What is a pool really worth? It depends who you ask
In early 2017, research found that a swimming pool added $140,000 to the value of a house in 10 of Melbourne’s suburbs. Now, a new survey sheds light on how much more Australians will pay to snag a home with a pool.
The previous research was conducted by buyers agent Secret Agent and these new findings come to us courtesy of home loan specialist Lendi. To determine the perceived value of a pool when it comes to property, the company surveyed more than 1000 men and women aged 18 to 65+ across Australia in December 2017.
The survey asked ‘How much extra would you pay for a property with a swimming pool?’, and provided pricing options that ranged from $0 to $200,000+.
The results, naturally, were a mixed bag. First up, nearly 40% of respondents said they would pay no more for a home with a pool than one without, which means that 60% of respondents recognise the value of a pool — to some degree at least.
The second highest response was $10,000 (15.7%), followed by $20,000 (10.8%). One in seven respondents said they would pay $50,000 or more, with 5.8% expecting to pay in excess of $200,000 more for a property that featured a pool. So who are those respondents, and where can you find them?
Determined by demographics
Location obviously has an influence. While Lendi says results didn’t vary much from city to city, respondents in warmer states and territories are marginally more inclined to value a pool, with Queensland, Western Australian and Northern Territory showing a higher than average response. Combining those three regions, the number of participants willing to pay $20,000 more for a home with a pool was about 5% higher when compared with southern states. By state alone, roughly 45% of WA respondents fell into this bracket, compared with 33.3% of Victorian survey participants.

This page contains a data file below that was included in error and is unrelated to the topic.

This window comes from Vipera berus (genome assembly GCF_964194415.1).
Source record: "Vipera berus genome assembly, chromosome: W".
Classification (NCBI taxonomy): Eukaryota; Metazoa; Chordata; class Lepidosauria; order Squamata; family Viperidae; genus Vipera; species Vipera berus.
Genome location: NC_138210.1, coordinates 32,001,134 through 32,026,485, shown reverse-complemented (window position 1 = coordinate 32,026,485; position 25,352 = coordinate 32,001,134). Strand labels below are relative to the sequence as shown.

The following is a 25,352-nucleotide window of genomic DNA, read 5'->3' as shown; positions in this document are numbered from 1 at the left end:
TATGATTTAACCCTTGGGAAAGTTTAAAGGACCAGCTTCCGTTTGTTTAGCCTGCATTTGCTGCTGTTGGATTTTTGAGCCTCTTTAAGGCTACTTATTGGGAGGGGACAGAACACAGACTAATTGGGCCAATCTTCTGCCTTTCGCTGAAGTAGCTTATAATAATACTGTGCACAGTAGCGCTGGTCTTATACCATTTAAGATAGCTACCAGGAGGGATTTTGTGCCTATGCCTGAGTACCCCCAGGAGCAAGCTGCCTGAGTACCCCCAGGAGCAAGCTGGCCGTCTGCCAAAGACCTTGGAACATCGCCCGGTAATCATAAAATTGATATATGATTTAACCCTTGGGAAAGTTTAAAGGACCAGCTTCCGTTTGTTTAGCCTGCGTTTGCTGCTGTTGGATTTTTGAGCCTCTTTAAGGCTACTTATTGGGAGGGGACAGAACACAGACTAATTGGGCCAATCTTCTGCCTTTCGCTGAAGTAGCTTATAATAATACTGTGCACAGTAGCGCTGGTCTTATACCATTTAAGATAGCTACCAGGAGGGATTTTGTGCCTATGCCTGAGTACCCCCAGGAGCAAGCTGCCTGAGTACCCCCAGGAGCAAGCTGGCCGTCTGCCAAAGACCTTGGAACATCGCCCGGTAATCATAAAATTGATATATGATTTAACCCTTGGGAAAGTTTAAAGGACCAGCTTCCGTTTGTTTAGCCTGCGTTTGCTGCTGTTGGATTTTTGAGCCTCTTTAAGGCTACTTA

Men appear to value pools more than women, with 45% of male respondents (compared with 35% of women) prepared to pay up to $20,000 more for the privilege of ownership.
Age also had some bearing on results, with younger people more likely to pay extra. Nearly half Gen Y respondents (about 48%) said they would pay around $20,000 more, while for Gen X that figure was around 40% and for the 55+ group it was just over 30%. At the other end of the scale, less than one-third of Gen Y respondents said a pool added no value, compared with more than half of the 55+ age bracket.
It’s hard to survey emotions
While survey data potentially provides a loose ‘ideal customer’ framework based on age, location and associated demographics, there’s more at play behind the scenes.
The purchase of property is often emotional, as it is tied to completely subjective elements including family dynamics, status (real or perceived) and individual memories. Aside from obvious direct influences — like available budget — there are many indefinable drivers that help someone determine their perceived worth of a pool. While a lifelong fear of water is unlikely to translate to a high value on pool ownership, recalling a sense of missing out as a kid can easily make a parent determined that their children will never feel the same — so, in goes the pool.
There are any number of online articles that offer advice to consumers on whether investing in a pool is worth it, yet most can’t definitively answer the question. This isn’t really surprising, given the number of intangibles and variables involved. It’s a fair assumption that a high proportion of pool constructions aren’t carried out with an absolute return on investment in mind, but certainly with a view that the outlay is worth every penny.
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